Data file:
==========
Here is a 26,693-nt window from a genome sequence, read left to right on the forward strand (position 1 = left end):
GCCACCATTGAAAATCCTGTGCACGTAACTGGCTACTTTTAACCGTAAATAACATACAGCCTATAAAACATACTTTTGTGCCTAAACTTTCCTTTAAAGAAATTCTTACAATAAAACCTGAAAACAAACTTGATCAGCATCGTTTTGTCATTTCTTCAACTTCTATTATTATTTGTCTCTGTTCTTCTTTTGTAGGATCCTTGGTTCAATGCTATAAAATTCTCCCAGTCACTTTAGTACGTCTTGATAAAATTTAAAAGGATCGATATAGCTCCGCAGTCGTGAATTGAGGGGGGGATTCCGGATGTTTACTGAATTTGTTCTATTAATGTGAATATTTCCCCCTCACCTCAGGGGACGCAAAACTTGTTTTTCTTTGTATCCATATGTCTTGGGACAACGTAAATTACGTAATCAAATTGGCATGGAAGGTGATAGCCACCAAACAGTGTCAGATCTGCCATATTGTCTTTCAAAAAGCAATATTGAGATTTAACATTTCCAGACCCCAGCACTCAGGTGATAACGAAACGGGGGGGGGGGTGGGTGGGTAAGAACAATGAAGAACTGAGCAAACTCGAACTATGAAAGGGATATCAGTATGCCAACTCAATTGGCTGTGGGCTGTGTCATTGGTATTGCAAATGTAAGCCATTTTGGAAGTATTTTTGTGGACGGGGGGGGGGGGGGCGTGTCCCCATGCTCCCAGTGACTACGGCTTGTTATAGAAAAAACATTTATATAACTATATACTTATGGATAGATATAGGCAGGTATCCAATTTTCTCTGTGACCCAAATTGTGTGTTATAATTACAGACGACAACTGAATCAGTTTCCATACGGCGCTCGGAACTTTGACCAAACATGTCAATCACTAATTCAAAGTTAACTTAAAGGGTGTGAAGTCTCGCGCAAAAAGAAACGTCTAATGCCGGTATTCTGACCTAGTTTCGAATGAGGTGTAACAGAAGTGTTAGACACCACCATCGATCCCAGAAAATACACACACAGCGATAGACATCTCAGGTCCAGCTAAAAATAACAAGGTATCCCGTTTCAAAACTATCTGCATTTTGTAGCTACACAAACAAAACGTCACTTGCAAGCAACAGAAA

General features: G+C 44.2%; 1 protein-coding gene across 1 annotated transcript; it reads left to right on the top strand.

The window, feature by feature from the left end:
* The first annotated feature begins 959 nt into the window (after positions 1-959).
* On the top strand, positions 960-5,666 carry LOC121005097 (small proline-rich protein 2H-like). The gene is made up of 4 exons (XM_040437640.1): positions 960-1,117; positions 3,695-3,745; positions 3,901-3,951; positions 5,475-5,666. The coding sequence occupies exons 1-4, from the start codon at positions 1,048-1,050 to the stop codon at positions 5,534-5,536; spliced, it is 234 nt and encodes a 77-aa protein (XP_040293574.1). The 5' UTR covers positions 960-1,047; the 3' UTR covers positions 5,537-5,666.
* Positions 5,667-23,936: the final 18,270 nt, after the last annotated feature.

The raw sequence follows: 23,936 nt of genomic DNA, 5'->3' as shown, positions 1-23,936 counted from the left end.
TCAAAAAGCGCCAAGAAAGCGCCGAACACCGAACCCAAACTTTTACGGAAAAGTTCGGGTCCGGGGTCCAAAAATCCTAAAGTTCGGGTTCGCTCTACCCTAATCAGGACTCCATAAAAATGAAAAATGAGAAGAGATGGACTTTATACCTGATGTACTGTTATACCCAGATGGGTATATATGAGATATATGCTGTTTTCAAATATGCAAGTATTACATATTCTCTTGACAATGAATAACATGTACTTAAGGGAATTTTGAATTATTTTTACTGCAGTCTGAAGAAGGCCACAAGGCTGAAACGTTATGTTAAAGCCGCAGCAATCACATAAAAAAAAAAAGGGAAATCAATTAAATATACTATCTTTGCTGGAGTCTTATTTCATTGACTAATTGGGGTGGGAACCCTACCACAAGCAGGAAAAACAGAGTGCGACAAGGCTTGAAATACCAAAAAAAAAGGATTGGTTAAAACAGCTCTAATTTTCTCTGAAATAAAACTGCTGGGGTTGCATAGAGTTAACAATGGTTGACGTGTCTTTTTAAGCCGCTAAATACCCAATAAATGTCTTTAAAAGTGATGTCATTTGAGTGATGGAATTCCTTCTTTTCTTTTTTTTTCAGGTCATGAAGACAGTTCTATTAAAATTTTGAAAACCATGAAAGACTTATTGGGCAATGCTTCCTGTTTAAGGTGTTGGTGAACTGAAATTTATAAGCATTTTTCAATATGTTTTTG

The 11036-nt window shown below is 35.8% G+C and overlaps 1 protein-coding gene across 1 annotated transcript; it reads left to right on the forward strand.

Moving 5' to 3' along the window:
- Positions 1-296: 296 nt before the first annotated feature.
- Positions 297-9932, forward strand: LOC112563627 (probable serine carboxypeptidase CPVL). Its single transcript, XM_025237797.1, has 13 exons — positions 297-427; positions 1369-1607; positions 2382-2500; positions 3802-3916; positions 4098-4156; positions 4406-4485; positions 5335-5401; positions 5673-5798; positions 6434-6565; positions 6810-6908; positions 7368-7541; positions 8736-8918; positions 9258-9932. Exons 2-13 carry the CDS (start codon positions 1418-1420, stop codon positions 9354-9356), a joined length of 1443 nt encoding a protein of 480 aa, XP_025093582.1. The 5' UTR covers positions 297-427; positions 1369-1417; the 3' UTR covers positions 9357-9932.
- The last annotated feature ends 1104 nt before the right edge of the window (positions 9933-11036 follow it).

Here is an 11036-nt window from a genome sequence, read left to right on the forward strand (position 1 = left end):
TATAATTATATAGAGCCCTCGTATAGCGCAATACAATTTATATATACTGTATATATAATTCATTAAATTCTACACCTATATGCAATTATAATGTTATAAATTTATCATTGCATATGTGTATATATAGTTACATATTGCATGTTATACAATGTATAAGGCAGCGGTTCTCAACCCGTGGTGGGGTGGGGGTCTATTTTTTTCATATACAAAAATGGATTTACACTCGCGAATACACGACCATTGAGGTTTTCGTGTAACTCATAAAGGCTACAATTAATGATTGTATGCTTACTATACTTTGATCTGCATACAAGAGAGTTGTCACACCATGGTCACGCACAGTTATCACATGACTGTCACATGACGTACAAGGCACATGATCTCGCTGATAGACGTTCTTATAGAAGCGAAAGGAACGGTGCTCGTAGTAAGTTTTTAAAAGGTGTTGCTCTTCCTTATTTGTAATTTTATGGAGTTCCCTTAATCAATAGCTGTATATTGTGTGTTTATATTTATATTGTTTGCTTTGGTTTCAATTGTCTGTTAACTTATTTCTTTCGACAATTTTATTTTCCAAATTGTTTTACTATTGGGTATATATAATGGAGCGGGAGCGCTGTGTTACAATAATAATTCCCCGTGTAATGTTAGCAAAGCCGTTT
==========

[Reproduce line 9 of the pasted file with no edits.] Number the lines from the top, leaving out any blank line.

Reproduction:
TCAAAAAGCGCCAAGAAAGCGCCGAACACCGAACCCAAACTTTTACGGAAAAGTTCGGGTCCGGGGTCCAAAAATCCTAAAGTTCGGGTTCGCTCTACCCTAATCAGGACTCCATAAAAATGAAAAATGAGAAGAGATGGACTTTATACCTGATGTACTGTTATACCCAGATGGGTATATATGAGATATATGCTGTTTTCAAATATGCAAGTATTACATATTCTCTTGACAATGAATAACATGTACTTAAGGGAATTTTGAATTATTTTTACTGCAGTCTGAAGAAGGCCACAAGGCTGAAACGTTATGTTAAAGCCGCAGCAATCACATAAAAAAAAAAAGGGAAATCAATTAAATATACTATCTTTGCTGGAGTCTTATTTCATTGACTAATTGGGGTGGGAACCCTACCACAAGCAGGAAAAACAGAGTGCGACAAGGCTTGAAATACCAAAAAAAAAGGATTGGTTAAAACAGCTCTAATTTTCTCTGAAATAAAACTGCTGGGGTTGCATAGAGTTAACAATGGTTGACGTGTCTTTTTAAGCCGCTAAATACCCAATAAATGTCTTTAAAAGTGATGTCATTTGAGTGATGGAATTCCTTCTTTTCTTTTTTTTTCAGGTCATGAAGACAGTTCTATTAAAATTTTGAAAACCATGAAAGACTTATTGGGCAATGCTTCCTGTTTAAGGTGTTGGTGAACTGAAATTTATAAGCATTTTTCAATATGTTTTTG